Updated from 7:52 p.m. ET to add commentary on QE3 from High Frequency Economics, and clarify Apple's cash position.
NEW YORK (
) -- If there's one thing that Wall Street seems sure about, it's that
should be a
holding in just about everyone's portfolio.
The iconic maker of everything-i reports its fiscal first-quarter results after Tuesday's closing bell, and the expectations are where it seems they always are: Sky high.
Consider this: The consensus view is calling for Apple to report a profit of $10.08 a share revenue of $38.85 billion for the three months ended in December. If the company hits that, it will have delivered sequential revenue growth of 37% from its fourth-quarter total of $28.27 billion.
That's pretty amazing for a mature technology company, even if Apple did disappoint slightly in its last quarter as consumers held off on iPhone purchases ahead of the release of what turned out to be the iPhone 4S (rather than the iPhone 5). On a year-over-year basis, the top-line expansion is an even more impressive 45% off its fiscal 2011 first-quarter total of $26.74 billion.
Now realize that an in-line quarter would be a disappointment, especially after the hiccup in the December-ended period was so quickly forgotten. It was mea culpa time on the buy side with analysts apologizing for not properly accounting for how the iPhone product cycle and market forces created by the addition of new carriers would impact results.
Those same market forces are believed to have worked in the company's favor this time around, and judging by the positive commentary in the past few months from its wireless service provider partners --
-- Apple looks primed to get back to its winning ways.
That's got Wall Street betting on a record year for Apple. The consensus revenue view of fiscal 2012 ending in September sits at $141.36 billion, and if Apple just hits that, it will have more than doubled from the $65.23 billion total it racked up in the fiscal year ending in September 2010. If you've ever wondered why Apple is chasing down
for the title of world's largest company, that kind of growth off such a large base (not to mention the $26 billion in cash and short-term securities on the balance sheet as well as another $55 billion in long-term securities) is your answer.
Wall Street's gushing sentiment on Apple never wavered despite its miss and the bulls remain in abundance ahead of this report with 51 of the 56 analysts covering the stock at either strong buy or buy and the 12-month median price target at $515. The stock closed Monday at $427.41, and it's up nearly 25% in the past year, hitting a 52-week high of $431.37 last Thursday.
The commentary from Evercore Partners, which has an outperform rating and $600 price target on Apple, is typically glowing.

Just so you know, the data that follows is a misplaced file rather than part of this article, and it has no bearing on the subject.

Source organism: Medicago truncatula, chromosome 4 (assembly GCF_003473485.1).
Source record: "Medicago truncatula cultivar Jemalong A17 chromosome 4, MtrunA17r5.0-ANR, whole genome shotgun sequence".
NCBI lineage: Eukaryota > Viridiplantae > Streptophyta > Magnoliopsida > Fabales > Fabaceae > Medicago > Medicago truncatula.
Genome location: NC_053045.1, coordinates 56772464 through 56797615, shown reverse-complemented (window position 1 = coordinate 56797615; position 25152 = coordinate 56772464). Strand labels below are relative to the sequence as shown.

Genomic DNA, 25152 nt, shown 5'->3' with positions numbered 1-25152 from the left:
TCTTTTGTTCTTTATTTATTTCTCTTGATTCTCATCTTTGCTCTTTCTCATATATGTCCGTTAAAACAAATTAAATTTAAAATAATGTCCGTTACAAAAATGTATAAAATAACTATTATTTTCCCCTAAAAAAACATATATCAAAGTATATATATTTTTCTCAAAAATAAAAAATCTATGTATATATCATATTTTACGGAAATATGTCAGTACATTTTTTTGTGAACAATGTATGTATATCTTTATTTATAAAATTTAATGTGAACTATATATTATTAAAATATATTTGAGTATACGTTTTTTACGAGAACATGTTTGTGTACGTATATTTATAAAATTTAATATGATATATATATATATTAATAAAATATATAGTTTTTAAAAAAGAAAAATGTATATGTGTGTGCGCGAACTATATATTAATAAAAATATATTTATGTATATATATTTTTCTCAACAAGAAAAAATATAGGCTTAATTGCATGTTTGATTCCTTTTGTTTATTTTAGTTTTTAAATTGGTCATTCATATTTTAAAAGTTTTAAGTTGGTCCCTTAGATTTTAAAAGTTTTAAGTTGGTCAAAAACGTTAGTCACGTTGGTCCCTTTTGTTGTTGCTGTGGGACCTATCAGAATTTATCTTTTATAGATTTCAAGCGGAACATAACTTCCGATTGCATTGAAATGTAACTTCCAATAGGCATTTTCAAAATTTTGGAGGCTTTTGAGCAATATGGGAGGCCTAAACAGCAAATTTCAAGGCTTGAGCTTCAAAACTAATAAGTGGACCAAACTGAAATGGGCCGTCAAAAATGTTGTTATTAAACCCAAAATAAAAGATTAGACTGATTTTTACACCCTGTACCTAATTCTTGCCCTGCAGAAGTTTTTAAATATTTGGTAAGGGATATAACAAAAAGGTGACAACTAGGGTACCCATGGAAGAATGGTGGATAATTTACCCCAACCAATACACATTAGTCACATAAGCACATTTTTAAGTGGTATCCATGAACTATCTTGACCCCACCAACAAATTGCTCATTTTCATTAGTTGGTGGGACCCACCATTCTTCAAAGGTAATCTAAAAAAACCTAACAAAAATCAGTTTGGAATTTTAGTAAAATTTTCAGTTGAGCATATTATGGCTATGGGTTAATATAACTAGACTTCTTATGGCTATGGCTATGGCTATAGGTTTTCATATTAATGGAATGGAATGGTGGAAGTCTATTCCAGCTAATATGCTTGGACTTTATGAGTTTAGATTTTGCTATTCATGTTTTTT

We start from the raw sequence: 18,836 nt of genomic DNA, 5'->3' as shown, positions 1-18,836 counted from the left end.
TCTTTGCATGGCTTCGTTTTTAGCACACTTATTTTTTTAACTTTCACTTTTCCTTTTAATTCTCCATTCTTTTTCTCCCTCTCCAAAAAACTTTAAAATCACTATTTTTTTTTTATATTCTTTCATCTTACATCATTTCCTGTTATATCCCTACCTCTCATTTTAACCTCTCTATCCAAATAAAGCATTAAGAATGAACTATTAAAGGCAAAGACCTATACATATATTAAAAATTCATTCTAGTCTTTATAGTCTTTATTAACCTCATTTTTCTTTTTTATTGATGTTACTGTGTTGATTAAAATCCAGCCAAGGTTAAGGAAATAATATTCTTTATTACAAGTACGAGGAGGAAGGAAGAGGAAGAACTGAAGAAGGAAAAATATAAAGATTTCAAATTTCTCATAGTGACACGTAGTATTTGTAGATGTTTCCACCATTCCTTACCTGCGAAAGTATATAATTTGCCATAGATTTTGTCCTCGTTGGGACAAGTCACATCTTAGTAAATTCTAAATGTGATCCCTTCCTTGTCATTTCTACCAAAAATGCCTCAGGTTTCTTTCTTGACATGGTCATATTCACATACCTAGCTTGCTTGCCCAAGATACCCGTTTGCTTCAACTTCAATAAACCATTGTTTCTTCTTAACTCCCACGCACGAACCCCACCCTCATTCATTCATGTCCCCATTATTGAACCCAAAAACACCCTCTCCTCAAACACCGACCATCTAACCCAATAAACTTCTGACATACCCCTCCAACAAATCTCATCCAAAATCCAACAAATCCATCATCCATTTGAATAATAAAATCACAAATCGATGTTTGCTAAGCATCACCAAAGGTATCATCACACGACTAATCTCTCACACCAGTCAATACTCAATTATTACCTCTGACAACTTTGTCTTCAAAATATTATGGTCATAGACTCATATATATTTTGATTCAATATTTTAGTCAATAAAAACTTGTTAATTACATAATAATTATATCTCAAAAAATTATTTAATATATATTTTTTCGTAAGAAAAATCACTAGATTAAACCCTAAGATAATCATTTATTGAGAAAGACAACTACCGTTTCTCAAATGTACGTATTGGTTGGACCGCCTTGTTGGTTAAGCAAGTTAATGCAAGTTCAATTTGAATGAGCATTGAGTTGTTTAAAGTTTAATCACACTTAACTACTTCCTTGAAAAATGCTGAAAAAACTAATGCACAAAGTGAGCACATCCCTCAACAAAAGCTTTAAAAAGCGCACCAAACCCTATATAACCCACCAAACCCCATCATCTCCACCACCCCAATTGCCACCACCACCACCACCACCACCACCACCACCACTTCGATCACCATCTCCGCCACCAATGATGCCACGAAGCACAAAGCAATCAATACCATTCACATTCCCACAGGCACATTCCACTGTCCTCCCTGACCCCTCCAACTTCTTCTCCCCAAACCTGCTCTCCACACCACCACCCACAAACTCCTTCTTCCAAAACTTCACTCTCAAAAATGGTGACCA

"Even vs. a weak consumer macro, we see Apple effectively creating its own growth through innovative hardware+software engineering in a sea of otherwise commodity devices," the firm said in a mid-January write-up on the company, which is on Evercore's conviction buy list. "We see near-term momentum booming with the new iPhone 4S, iPad and Macs taking PC share(led by MacBook Air), with long-term longevity driven by Apple now pioneering a thin-client platform fed by increasingly iCloud-based computing."
For the quarter, Evercore said it's well-above consensus, and its long-term thesis notes the company "still has just small share of massive ultimate markets, including 5% of global cell-phones and PCs."
Tomorrow's conference call will give Wall Street another dose of CEO Tim Cook, who will likely face a battery of questions on future product launches, such as a potential Apple television and the iPad 3, which recent speculation says could be launched as soon as March.
Check out TheStreet's quote page for Apple for year-to-date share performance, analyst ratings, earnings estimates and much more.
This is a peak earnings week with 112
companies reporting their quarterly results, including 12 components of the
Dow Jones Industrial Average
, according to
. Tuesday brings five blue-chip reports along with a smattering of tech heavyweights beyond Apple.
In deference to its index-topping performance in 2011,
gets the spotlight treatment here. The hamburger giant is reporting its fiscal fourth-quarter results before the opening bell, and Wall Street is looking for earnings of $1.30 a share in the December-ended period on revenue of $6.81 billion.
Mickey D's has been on a tear for more than two years now as the company successfully revamped its breakfast menu, improved its coffee offerings and introduced healthier choices like fruit smoothies with great success. The shares are up 35% in the past 12 months, hitting a 52-week high of $102.22 on Friday.
The buy side is still bullish though with 20 of the 26 analysts covering McDonald's at strong buy (8) or buy (12) vs. 5 holds and one underperform. The median 12-month price target is $106, implying potential upside of 5% from Monday's close at $100.95.